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U20 lock Ahern grateful for Holland influence aiding his rapid rise

The vastly experienced Munster lock is an invaluable source of information for the Waterford man.

Image: Oisin Keniry/INPHO

ONE LOOK AT Thomas Ahern and his looming 6’9″ frame and you might think that he was born to be a second row.

And yet up until 2017 the Waterford man was counted among the backs on the books with his club.

Now 19 and a key member of Ireland’s U20 squad for the forthcoming Six Nations, he has spent the season hoovering up invaluable intellectual property to make up for any lost time honing his craft as a lock.

“This year was a bit different,” Ahern says of his second year in the Munster academy.

“I was with the seniors for the full pre-season during the World Cup. It was unbelievable.

“Just learning off the likes of Billy Holland, Darren O’Shea – people like that. When the internationals are off, it gives us opportunities to be around those fellas and it’s superb because you notice even in training sessions, the speed is different, the physicality is much different as well.”

Holland in particular is a mine of line-out information. The 34-year-old Corkman is third in the province’s list of all-time appearances with 225 outings and one international Test. And that experience invariably spills over to educate the men rising through the ranks behind him.

“You learn so much. Even looking back on videos, you just look as positioning. I go back to Billy because he is very good at training sessions, he would be certain positions and just knows what is happening.

“Hopefully I will learn off him. I think he is 15 years with pro experience, so he is a great role model to have.”

Ahern made his U20 bow during last summer’s World Cup in Argentina having come to the international and professional scene via the club route. His first touch of the oval ball came in Youghal RFC before moving to Dungarvan and the Waterpark club.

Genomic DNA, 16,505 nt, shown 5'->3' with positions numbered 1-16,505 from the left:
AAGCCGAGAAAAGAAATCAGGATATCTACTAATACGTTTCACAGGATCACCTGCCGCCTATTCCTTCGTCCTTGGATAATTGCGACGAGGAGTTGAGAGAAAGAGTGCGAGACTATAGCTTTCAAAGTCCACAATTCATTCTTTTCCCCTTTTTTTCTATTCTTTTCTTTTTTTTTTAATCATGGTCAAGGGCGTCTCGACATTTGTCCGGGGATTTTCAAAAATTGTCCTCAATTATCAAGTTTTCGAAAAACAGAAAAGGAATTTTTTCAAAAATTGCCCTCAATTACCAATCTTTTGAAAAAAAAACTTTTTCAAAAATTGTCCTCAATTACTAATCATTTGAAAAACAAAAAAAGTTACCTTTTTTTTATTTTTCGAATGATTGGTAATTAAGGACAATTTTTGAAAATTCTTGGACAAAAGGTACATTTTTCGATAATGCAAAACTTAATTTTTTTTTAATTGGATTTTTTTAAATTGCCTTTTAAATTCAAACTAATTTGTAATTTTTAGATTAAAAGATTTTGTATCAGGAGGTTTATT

thomas-ahern Ahern pictured at the team base in Fota Island last week. Source: Ryan Byrne/INPHO

Currently studying Food Science and Health in UL, he is now registered with Shannon and every step onto a senior pitch has been another chance to learn and enjoy the step up in pace.

“It wasn’t too bad, I got a nice try alright (against Old Wesley), so it wasn’t bad.

”It’s a big step up. I came through the club background and wouldn’t have been used to the physicality at all, even the speed, you’re going up against grown-ups – I won’t say old men – there’s a few old fellas as well!  But it’s the physicality that’s the difference.”

Ahern looks primed to hit peak markers in the physicality stakes as he targets a strong start on home turf against Scotland in Cork next Friday. With four caps to his name from last summer and a rapidly-rising reputation he forms part of the leadership group head coach Noel McNamara places a great deal of onus on to guide his team.

“Last year I was new on the scene, everyone was established last year and I was just trying to find my own place.

“This year, I’ve been named in the leadership group along with six other fellas, so a bigger role and leading from the front. It starts with us and hopefully trickles down to the rest of the squad.

“I got a bit of a taste for it last year, absolutely loved it and even watching the boys last year on TV, the home games in Independent Park looked unbelievable and drove me on to try and get on (the team) this year.”

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About the author:

Sean Farrell

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